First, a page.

Player organizations in the Monster Hunter series have always been an out-of-game “feature,” similar to how people organized themselves in the original StarCraft and Tribes games. Dauntless doesn’t currently have guilds either but plans to add them with Cataclysm-era World of Warcraft type guild perks. But you won’t just join and get free bonuses. The plan is to make the individual “prove loyalty” to unlock the rights to share perks. WoW also did this, but perhaps Phoenix Labs’ specifics will work out better after seeing how Blizzard struggled to make it work.
As in any RPG, you have multiple damage types, and Dauntless tries to make sure they help each other. For example, piercing damage does more damage to exposed flesh. If a blunt damage weapon breaks a behemoth’s armor, or a slashing weapon cuts off a tail, piercing damage will increase in those areas.
Dauntless’ environment, as in Monster Hunter World’s hands-off demos, is important. For example, when you’re in the snow, snow based monsters will naturally be tough, but if you happen to find them in the desert, expect them to hot, tired, and easier to defeat. There are no mounting behemoths, and I didn’t get to see us drop rocks on them or trap them in vines, but there were objects to interact with. For example, there were cracks in the ground that would release a healing steam for my allies, and I believe the behemoth was trying to use these as well.
There was one last aspect I kind of liked, mostly for bragging rights. At the end of your mission, everyone receives a grade, as well as other little bonuses, like a notification that you got top DPS. My Japanese hunting mates would be proud to hear not only that I never died in the three hunts we did but that I managed to snag top DPS from my first round. It’s a small addition, but knowing how you ranked can act as an additional motivation for improving gameplay. I just hope other aspects, like most healing or least damaged, make it in too!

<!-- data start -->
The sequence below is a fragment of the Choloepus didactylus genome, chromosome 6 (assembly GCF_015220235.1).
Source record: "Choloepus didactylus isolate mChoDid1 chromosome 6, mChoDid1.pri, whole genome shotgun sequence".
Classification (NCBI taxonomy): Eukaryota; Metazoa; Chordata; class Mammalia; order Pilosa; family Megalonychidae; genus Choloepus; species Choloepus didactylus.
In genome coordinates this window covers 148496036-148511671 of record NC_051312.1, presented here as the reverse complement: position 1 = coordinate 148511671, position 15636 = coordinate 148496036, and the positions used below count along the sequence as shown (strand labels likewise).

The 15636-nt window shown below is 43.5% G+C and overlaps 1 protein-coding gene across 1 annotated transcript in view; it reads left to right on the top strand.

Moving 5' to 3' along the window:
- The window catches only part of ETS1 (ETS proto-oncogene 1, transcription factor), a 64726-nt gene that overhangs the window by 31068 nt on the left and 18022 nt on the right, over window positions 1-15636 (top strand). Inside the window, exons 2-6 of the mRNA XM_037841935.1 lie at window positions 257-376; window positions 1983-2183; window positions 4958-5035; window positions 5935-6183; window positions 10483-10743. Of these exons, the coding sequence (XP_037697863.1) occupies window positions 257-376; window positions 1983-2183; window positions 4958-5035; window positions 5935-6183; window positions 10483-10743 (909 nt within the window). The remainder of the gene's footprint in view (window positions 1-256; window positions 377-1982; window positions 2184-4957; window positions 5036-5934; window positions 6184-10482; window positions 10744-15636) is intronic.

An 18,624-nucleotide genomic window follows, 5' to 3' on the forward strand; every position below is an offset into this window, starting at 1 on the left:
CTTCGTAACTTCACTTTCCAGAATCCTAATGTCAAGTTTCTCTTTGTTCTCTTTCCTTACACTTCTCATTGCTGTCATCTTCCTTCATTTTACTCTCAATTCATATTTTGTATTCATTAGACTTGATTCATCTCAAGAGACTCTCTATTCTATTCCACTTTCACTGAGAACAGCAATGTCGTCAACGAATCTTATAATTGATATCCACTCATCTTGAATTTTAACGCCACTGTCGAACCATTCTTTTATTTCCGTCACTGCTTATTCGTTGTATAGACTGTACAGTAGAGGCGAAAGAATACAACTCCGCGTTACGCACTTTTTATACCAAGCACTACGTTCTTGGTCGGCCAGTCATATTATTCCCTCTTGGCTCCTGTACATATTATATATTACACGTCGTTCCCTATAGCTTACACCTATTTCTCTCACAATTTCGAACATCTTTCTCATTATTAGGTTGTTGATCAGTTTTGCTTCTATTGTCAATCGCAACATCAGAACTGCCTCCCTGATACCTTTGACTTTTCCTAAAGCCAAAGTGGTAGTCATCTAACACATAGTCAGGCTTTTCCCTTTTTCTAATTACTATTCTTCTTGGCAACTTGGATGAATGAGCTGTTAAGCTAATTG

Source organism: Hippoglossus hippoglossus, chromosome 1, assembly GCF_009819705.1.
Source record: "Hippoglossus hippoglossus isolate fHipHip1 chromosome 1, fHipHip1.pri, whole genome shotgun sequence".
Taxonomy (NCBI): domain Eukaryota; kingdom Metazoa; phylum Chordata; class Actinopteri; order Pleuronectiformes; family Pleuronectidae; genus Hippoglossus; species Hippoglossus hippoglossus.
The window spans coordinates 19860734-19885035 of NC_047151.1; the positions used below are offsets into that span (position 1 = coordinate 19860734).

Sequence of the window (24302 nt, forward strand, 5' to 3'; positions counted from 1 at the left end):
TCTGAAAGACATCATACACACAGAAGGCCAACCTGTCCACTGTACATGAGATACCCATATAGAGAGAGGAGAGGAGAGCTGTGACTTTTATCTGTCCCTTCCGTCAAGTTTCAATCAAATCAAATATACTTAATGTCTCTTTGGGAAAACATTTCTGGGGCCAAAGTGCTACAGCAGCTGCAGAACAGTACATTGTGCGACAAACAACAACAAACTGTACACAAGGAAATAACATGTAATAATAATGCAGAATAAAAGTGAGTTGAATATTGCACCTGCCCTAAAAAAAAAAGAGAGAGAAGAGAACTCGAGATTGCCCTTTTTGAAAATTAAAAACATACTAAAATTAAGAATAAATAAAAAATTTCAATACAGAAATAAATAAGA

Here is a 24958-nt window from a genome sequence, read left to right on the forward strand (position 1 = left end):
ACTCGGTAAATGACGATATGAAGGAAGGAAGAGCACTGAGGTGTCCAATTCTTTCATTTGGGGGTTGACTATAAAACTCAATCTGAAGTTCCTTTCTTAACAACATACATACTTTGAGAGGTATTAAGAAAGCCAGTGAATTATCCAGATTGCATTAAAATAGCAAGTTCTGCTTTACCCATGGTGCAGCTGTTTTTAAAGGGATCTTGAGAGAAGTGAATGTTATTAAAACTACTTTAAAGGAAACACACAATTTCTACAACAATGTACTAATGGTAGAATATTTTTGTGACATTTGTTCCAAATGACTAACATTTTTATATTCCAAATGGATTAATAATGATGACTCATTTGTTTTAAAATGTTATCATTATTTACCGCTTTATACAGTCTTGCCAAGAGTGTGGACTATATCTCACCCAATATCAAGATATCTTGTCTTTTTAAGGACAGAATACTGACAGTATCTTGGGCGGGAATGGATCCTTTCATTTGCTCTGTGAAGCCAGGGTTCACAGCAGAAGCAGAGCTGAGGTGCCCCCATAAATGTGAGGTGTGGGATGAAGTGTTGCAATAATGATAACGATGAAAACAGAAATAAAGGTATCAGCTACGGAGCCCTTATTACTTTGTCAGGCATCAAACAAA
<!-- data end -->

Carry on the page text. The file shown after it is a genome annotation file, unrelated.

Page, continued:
A solid entry point
My Dauntless demo was good. Feel free to go through my E3 articles and see how often I say the opposite (it’s often!). This was a demo that felt like organic gameplay and showed off what the team’s advertising as the core experience. Our gear felt matched specifically for our encounter when in reality we’d probably be in gear one tier below, but press (and developers) often need a bit of a boost to ensure they can experience the demo quickly and easily. For me, though, jumping into the game felt natural. In fact, I was surprised to learn not everyone demoing the game could beat the three missions we took on. To me, as an MH and action combat veteran, jumping into the game felt natural. There’s a bit of a learning curve, but I felt familiar while remaining accessible. It’s what Hearthstone is for Magic the Gathering, teaching some good core skills (like patience and dodging) while cutting out some tedium (item management and painful mission failures).
Although the team isn’t worried about the Monster Hunter World reveal, I am. I’ve seen other good, accessible, innovative games die off because a bigger name releases around the same time. Unless MHW really condenses the MH experience itself, Dauntless could be a much better entry point for those intimidated by the genre, better than RaiderZ, which sadly never seemed to find its stride. It’s especially difficult due to MH hype and Capcom’s constant content recycling with newish games that probably should have been DLC or an expansion. It’s another area that could help Dauntless stand out, at least in the western market, but the game probably needs more marketing, which the team knows well. It wants more people to bring their friends, and that’s important since the team is asking people to buy the game before releasing it as a free-to-play title.
On the showroom floor, almost no one had heard of the game, but everybody seemed impressed by the design choices. MHW has a lot of people excited, but Dauntless is showing that there’s room for innovation in the subgenre.